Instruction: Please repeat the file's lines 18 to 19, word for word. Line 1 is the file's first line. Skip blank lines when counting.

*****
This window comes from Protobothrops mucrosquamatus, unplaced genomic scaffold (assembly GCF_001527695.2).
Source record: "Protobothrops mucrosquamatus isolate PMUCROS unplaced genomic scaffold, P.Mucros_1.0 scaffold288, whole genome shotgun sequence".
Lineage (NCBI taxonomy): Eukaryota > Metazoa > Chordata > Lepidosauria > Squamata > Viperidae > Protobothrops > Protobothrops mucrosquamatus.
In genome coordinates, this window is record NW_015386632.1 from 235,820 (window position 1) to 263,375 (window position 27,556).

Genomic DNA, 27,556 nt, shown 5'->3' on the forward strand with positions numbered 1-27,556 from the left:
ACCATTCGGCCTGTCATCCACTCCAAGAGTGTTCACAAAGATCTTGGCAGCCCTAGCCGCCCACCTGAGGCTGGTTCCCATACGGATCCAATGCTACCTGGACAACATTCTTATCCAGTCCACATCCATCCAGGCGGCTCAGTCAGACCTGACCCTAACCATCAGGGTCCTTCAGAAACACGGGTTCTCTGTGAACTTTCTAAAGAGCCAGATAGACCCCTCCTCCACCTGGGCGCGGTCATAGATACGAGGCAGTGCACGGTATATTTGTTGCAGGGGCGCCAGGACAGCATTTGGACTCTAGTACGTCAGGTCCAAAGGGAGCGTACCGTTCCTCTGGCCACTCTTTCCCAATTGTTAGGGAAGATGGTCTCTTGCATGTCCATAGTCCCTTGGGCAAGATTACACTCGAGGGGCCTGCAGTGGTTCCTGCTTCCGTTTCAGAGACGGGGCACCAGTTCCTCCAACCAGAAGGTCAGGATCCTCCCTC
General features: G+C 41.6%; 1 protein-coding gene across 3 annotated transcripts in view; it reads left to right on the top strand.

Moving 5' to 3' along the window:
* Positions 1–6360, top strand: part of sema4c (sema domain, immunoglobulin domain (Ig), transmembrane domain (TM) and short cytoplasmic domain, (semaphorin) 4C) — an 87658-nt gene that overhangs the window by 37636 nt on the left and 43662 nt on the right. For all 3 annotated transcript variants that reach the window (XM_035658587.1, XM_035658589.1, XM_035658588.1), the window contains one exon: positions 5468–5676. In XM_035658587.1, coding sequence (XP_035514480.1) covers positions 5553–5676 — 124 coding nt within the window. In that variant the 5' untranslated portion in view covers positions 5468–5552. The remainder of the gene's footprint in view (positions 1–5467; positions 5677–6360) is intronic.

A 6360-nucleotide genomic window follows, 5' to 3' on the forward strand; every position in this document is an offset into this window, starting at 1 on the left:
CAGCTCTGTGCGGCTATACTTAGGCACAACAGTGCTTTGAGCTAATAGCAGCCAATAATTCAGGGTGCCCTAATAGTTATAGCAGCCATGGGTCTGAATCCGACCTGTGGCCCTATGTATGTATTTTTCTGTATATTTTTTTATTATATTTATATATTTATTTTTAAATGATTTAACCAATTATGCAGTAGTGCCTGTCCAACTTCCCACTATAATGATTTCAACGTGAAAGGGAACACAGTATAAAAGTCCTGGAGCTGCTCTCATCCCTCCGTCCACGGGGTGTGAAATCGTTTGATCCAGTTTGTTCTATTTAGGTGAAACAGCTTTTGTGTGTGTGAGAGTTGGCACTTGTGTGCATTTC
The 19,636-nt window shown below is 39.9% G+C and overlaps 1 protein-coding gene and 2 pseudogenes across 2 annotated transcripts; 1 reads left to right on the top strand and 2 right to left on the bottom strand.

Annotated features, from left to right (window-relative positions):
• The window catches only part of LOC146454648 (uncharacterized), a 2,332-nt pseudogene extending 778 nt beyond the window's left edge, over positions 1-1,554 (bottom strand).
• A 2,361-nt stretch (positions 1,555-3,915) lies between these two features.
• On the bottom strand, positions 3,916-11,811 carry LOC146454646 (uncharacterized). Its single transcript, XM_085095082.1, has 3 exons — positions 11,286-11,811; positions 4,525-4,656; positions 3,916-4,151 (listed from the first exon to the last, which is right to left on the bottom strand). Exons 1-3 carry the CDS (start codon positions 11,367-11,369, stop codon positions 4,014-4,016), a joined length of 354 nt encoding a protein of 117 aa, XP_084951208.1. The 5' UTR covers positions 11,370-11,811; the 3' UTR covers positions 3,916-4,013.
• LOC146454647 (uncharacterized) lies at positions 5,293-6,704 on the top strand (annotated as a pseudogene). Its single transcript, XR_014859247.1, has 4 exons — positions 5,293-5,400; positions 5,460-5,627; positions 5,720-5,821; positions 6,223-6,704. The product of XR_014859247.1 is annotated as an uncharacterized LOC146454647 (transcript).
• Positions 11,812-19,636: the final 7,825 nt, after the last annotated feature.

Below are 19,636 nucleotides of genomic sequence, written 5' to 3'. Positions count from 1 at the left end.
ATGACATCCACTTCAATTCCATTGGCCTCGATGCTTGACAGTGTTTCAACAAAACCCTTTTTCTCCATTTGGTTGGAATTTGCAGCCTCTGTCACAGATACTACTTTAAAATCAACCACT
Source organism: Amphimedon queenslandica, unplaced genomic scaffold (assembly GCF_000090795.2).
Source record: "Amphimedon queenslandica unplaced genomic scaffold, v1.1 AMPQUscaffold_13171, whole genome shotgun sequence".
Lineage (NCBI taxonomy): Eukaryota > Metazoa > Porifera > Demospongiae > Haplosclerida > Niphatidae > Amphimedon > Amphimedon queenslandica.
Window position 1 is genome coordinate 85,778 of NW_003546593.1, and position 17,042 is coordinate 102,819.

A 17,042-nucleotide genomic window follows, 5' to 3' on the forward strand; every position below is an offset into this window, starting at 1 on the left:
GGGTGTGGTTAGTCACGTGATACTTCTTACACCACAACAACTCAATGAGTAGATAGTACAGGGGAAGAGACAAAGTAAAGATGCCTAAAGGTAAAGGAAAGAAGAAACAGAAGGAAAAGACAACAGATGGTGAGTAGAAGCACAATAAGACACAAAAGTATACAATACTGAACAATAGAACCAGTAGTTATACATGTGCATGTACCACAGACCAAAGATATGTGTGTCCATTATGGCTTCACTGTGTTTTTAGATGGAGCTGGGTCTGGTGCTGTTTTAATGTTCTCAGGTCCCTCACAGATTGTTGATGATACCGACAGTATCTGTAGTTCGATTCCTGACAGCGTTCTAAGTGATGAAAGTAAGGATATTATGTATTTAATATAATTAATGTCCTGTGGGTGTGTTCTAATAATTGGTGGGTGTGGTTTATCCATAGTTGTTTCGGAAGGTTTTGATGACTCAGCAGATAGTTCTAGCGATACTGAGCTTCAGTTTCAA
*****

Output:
• Positions 11,812-19,636: the final 7,825 nt, after the last annotated feature.

Below are 19,636 nucleotides of genomic sequence, written 5' to 3'. Positions count from 1 at the left end.